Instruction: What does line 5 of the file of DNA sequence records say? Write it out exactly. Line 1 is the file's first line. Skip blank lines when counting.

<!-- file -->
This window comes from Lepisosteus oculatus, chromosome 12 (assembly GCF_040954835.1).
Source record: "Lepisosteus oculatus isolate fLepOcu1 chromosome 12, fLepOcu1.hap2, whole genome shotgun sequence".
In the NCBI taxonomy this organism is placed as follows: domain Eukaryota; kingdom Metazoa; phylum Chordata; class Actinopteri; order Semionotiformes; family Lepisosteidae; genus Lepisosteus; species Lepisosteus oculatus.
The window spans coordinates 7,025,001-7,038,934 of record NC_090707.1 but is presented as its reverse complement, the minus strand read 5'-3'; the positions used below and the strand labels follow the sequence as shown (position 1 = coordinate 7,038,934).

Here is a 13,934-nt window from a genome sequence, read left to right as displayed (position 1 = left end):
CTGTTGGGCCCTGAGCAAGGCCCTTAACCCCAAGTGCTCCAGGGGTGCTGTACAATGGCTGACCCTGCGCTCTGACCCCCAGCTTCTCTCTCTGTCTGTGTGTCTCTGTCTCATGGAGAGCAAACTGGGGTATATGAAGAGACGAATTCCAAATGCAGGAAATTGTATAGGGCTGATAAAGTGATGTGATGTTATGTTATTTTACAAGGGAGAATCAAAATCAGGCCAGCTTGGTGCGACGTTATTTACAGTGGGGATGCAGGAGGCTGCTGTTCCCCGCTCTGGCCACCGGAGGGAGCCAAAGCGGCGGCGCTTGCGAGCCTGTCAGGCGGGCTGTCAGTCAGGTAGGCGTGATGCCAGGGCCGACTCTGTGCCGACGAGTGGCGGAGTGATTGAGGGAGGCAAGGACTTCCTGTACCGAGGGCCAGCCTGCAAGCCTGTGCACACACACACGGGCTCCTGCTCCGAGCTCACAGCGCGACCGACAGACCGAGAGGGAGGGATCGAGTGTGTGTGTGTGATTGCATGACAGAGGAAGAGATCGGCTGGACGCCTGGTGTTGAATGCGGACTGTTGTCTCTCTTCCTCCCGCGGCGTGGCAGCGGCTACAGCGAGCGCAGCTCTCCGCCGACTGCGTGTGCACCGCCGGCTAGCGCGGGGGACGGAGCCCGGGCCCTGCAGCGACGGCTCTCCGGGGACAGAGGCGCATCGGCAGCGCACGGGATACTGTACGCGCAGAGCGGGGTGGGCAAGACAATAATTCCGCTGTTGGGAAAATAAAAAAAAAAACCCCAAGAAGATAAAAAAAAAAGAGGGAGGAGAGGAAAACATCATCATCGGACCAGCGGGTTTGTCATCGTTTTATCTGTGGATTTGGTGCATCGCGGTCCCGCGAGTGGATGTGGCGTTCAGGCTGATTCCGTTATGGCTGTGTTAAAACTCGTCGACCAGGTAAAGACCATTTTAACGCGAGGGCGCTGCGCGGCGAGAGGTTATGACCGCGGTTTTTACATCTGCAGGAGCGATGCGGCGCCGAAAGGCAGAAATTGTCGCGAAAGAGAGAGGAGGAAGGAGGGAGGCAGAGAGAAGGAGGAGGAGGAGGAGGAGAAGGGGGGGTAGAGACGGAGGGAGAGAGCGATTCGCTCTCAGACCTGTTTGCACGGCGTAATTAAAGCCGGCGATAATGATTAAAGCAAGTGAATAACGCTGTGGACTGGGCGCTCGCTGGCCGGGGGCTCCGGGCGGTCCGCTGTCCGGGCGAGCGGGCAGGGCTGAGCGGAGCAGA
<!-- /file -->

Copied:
Here is a 13,934-nt window from a genome sequence, read left to right as displayed (position 1 = left end):